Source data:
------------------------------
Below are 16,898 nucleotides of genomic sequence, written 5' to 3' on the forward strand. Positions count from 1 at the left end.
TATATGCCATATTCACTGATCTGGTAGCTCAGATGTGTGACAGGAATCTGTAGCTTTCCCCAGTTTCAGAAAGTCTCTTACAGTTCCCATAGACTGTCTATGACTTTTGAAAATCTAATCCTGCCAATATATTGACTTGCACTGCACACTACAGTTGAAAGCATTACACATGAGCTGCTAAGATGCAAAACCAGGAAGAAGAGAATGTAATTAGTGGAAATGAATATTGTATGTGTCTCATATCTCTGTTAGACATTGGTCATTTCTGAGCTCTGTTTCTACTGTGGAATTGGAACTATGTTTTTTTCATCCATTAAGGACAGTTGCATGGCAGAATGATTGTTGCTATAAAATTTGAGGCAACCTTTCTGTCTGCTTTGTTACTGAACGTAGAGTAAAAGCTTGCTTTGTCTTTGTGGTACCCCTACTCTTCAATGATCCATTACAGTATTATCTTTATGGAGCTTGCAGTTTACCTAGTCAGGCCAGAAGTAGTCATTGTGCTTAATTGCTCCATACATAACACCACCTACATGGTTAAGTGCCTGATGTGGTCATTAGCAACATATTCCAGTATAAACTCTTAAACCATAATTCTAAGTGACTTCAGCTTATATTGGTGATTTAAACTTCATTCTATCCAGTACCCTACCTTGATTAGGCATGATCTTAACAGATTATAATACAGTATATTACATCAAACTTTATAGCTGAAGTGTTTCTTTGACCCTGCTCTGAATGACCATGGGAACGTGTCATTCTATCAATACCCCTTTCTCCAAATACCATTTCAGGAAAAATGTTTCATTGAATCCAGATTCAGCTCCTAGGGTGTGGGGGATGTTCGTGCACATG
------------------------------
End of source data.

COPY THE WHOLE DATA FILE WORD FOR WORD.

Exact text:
Below are 16,898 nucleotides of genomic sequence, written 5' to 3' on the forward strand. Positions count from 1 at the left end.
TATATGCCATATTCACTGATCTGGTAGCTCAGATGTGTGACAGGAATCTGTAGCTTTCCCCAGTTTCAGAAAGTCTCTTACAGTTCCCATAGACTGTCTATGACTTTTGAAAATCTAATCCTGCCAATATATTGACTTGCACTGCACACTACAGTTGAAAGCATTACACATGAGCTGCTAAGATGCAAAACCAGGAAGAAGAGAATGTAATTAGTGGAAATGAATATTGTATGTGTCTCATATCTCTGTTAGACATTGGTCATTTCTGAGCTCTGTTTCTACTGTGGAATTGGAACTATGTTTTTTTCATCCATTAAGGACAGTTGCATGGCAGAATGATTGTTGCTATAAAATTTGAGGCAACCTTTCTGTCTGCTTTGTTACTGAACGTAGAGTAAAAGCTTGCTTTGTCTTTGTGGTACCCCTACTCTTCAATGATCCATTACAGTATTATCTTTATGGAGCTTGCAGTTTACCTAGTCAGGCCAGAAGTAGTCATTGTGCTTAATTGCTCCATACATAACACCACCTACATGGTTAAGTGCCTGATGTGGTCATTAGCAACATATTCCAGTATAAACTCTTAAACCATAATTCTAAGTGACTTCAGCTTATATTGGTGATTTAAACTTCATTCTATCCAGTACCCTACCTTGATTAGGCATGATCTTAACAGATTATAATACAGTATATTACATCAAACTTTATAGCTGAAGTGTTTCTTTGACCCTGCTCTGAATGACCATGGGAACGTGTCATTCTATCAATACCCCTTTCTCCAAATACCATTTCAGGAAAAATGTTTCATTGAATCCAGATTCAGCTCCTAGGGTGTGGGGGATGTTCGTGCACATG